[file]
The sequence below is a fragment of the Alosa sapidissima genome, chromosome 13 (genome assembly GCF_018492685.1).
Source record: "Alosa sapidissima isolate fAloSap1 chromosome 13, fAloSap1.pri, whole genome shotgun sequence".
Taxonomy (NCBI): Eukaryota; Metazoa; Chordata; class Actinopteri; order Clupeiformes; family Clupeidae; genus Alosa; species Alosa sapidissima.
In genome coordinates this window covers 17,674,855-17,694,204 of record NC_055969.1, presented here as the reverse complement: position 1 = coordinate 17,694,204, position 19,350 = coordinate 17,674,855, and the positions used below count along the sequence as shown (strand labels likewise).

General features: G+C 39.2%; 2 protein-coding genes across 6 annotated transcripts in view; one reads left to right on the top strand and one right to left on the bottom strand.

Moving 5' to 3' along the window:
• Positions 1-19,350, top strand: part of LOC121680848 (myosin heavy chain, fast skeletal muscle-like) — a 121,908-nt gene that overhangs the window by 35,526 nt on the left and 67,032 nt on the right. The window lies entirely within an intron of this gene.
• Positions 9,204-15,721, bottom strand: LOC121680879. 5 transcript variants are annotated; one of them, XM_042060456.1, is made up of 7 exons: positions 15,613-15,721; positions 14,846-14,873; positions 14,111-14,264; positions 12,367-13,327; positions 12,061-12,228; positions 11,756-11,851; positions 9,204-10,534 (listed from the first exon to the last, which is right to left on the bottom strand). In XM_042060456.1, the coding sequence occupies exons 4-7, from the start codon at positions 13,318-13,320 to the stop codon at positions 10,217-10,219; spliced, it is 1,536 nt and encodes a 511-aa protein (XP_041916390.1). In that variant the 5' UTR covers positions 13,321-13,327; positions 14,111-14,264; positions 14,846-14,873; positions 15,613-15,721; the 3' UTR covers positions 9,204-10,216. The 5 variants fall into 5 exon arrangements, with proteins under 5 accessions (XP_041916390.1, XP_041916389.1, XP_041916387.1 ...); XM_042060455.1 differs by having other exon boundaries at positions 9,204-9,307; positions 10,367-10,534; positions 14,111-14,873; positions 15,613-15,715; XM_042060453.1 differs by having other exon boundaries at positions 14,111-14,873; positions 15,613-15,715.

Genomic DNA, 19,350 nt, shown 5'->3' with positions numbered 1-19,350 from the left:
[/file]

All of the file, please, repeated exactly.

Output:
The sequence below is a fragment of the Alosa sapidissima genome, chromosome 13 (genome assembly GCF_018492685.1).
Source record: "Alosa sapidissima isolate fAloSap1 chromosome 13, fAloSap1.pri, whole genome shotgun sequence".
Taxonomy (NCBI): Eukaryota; Metazoa; Chordata; class Actinopteri; order Clupeiformes; family Clupeidae; genus Alosa; species Alosa sapidissima.
In genome coordinates this window covers 17,674,855-17,694,204 of record NC_055969.1, presented here as the reverse complement: position 1 = coordinate 17,694,204, position 19,350 = coordinate 17,674,855, and the positions used below count along the sequence as shown (strand labels likewise).

General features: G+C 39.2%; 2 protein-coding genes across 6 annotated transcripts in view; one reads left to right on the top strand and one right to left on the bottom strand.

Moving 5' to 3' along the window:
• Positions 1-19,350, top strand: part of LOC121680848 (myosin heavy chain, fast skeletal muscle-like) — a 121,908-nt gene that overhangs the window by 35,526 nt on the left and 67,032 nt on the right. The window lies entirely within an intron of this gene.
• Positions 9,204-15,721, bottom strand: LOC121680879. 5 transcript variants are annotated; one of them, XM_042060456.1, is made up of 7 exons: positions 15,613-15,721; positions 14,846-14,873; positions 14,111-14,264; positions 12,367-13,327; positions 12,061-12,228; positions 11,756-11,851; positions 9,204-10,534 (listed from the first exon to the last, which is right to left on the bottom strand). In XM_042060456.1, the coding sequence occupies exons 4-7, from the start codon at positions 13,318-13,320 to the stop codon at positions 10,217-10,219; spliced, it is 1,536 nt and encodes a 511-aa protein (XP_041916390.1). In that variant the 5' UTR covers positions 13,321-13,327; positions 14,111-14,264; positions 14,846-14,873; positions 15,613-15,721; the 3' UTR covers positions 9,204-10,216. The 5 variants fall into 5 exon arrangements, with proteins under 5 accessions (XP_041916390.1, XP_041916389.1, XP_041916387.1 ...); XM_042060455.1 differs by having other exon boundaries at positions 9,204-9,307; positions 10,367-10,534; positions 14,111-14,873; positions 15,613-15,715; XM_042060453.1 differs by having other exon boundaries at positions 14,111-14,873; positions 15,613-15,715.

Genomic DNA, 19,350 nt, shown 5'->3' with positions numbered 1-19,350 from the left: